Does untamed wildlife and pristine wilderness press all your buttons? Then the Protected Areas of Guyana should be on your itinerary. The spectacular timeless forests of these regions are home to countless species of fauna and flora, keeping things fresh at every new turn. The extraordinary jungle experience plus a glimpse into faraway villages makes a visit truly unique.
Kaieteur National Park
Epic views with superlative statistics complete the picture for Kaieteur visitors. The Potaro River thundering down 741 feet to a rock bed is the star of the entire experience. After all, it makes the Kaieteur Falls one of the highest single drop waterfalls in the world. Flights and overland treks allow for the splendid views of this frothy curtain of 30,000 gallons of water. To get a fully loaded experience of the National Park, stay for the 2-hour trip at the head of the Falls, seeing it from different viewpoints. Also, walk through the nature trail to spot the endemic, tiny poisonous golden frog and the bright orange cock-of-the-rock bird.
The Iwokrama protected region covers a million acres – an area so massive that it’s hard to imagine its complete span. But all you should know is that this is Guyana’s largest continuous woodland area and home to the best of nature – animals, birds, amphibians and plant life. The Essequibo runs through the forest, livening up the eco-system with a wide array of fish and caimans. This was once the land of Makushis where they hunted, fished and gathered food. History lovers will be happy to see scenes from their lives depicted in petroglyphs around the region. Little disturbed stretches of this virgin forest can be explored from different eco-lodges in the forest.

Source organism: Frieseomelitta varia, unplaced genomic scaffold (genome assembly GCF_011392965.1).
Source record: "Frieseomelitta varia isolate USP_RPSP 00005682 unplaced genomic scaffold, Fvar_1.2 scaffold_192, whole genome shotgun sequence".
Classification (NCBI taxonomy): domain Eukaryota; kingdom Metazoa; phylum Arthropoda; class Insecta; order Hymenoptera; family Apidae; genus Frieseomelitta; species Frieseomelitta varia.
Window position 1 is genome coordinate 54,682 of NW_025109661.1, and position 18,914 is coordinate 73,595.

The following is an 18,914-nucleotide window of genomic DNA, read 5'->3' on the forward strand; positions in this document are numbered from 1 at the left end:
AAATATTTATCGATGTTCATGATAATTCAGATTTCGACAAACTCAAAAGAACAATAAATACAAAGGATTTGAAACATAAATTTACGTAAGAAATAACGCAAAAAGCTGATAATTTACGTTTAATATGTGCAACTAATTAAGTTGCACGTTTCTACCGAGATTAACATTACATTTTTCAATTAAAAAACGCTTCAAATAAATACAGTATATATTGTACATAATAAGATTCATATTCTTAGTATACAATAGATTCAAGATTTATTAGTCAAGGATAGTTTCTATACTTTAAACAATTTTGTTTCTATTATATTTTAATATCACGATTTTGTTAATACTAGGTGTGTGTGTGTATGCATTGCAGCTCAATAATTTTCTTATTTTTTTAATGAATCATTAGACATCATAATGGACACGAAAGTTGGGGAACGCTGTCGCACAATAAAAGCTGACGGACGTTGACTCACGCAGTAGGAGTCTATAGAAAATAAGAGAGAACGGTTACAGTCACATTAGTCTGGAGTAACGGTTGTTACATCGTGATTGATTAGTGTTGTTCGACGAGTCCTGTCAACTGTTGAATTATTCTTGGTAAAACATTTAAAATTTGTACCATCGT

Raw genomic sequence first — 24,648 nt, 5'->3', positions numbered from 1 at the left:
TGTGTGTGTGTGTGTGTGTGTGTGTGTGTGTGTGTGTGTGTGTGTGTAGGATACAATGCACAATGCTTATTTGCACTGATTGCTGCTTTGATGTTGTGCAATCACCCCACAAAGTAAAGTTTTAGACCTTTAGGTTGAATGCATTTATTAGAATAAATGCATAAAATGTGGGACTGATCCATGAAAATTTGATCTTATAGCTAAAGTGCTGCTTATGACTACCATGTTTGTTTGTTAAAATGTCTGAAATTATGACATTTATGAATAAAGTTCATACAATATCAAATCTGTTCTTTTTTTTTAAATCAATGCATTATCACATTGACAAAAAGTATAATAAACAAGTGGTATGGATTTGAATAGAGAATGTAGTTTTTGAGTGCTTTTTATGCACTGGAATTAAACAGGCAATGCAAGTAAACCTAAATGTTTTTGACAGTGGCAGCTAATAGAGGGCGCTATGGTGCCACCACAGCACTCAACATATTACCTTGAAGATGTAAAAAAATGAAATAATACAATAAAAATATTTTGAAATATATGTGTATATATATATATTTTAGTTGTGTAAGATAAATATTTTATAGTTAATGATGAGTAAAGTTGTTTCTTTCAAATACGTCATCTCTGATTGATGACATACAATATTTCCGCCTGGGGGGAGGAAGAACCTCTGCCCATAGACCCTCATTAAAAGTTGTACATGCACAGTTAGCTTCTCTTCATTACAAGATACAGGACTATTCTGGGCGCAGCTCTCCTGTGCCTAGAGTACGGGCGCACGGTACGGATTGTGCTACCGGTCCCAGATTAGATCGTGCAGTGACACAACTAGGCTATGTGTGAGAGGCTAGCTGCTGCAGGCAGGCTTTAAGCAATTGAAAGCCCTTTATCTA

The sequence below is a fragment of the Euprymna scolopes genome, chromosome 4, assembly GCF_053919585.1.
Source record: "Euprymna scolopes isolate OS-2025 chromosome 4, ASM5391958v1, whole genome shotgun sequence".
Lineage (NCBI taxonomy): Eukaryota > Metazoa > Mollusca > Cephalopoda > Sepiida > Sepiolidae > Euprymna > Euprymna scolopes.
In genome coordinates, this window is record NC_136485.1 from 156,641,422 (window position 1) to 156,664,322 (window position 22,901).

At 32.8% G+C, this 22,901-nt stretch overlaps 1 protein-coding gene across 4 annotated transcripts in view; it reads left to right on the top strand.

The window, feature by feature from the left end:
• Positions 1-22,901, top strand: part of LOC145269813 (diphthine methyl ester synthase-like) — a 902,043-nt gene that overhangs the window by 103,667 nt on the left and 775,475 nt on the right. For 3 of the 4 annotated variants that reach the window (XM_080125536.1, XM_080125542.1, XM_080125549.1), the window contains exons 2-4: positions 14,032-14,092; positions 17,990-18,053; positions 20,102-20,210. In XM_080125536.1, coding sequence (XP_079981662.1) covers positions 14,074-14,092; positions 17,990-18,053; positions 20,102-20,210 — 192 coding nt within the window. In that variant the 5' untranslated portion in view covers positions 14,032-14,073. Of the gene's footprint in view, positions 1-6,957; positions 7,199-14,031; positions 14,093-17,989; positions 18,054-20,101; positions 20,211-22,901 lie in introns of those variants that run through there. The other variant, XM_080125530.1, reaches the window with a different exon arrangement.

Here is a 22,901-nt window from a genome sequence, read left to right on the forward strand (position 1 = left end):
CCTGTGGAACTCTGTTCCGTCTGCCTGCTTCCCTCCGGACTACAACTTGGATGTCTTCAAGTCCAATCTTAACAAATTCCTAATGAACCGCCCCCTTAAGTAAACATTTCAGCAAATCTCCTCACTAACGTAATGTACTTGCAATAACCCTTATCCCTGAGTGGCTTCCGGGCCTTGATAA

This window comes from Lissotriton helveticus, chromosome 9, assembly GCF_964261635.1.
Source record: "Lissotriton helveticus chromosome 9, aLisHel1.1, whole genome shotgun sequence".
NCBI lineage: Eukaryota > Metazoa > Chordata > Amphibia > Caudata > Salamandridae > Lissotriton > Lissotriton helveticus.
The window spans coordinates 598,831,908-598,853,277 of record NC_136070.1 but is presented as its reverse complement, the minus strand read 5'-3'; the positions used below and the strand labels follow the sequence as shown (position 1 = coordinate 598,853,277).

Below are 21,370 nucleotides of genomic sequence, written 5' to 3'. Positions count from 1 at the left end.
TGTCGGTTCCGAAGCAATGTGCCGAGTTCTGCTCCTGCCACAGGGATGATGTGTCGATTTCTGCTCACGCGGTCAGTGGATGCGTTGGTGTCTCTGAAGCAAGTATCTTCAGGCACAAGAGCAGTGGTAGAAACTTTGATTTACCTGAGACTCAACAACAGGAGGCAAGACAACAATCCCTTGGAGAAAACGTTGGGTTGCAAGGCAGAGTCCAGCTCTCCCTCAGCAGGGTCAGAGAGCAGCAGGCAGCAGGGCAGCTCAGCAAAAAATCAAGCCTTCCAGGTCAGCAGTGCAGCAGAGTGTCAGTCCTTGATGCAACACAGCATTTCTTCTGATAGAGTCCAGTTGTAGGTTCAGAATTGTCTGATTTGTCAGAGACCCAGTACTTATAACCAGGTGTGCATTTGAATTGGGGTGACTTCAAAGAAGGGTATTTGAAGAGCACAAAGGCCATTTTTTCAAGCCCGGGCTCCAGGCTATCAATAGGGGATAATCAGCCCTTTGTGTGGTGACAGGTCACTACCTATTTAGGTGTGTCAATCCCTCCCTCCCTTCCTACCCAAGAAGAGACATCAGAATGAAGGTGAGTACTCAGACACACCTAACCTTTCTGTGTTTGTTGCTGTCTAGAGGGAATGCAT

One of the wildest and remotest regions of Guyana, the Kanaku Mountains amp up the adventure quotient on several accounts. The forest is home to 60% of all bird species found in Guyana and over 150 mammals – a single stop for your wildlife cravings. Arresting sights guaranteed in this vibrant protected land include harpy eagles, jaguars, armadillos, giant river otters, giant anteaters and arapaima fish. No wonder the Wapishanas named the region ‘Kanaku’, which simply translates to ‘rich forest.’ Kanaku is one of the last remaining Amazonian habitats in the world.
Located in the far south of the country, Konashen is the first community-owned protected area of the country. The Wai Wai Indigenous people are the keepers of this land. They do so with gusto for strictly one reason – the forests of Konashen have been intact for centuries and their dense tracts are a sanctuary for wildlife. The reward for travelling to the deep south comes in the form of spotting giant armadillos, harlequin toads and Brazilian tapirs – three globally threatened species. Apart from these, one is never too far from labbas, jaguars, giant anteaters and more than 200 species of birds. It’s a virtual paradise for nature lovers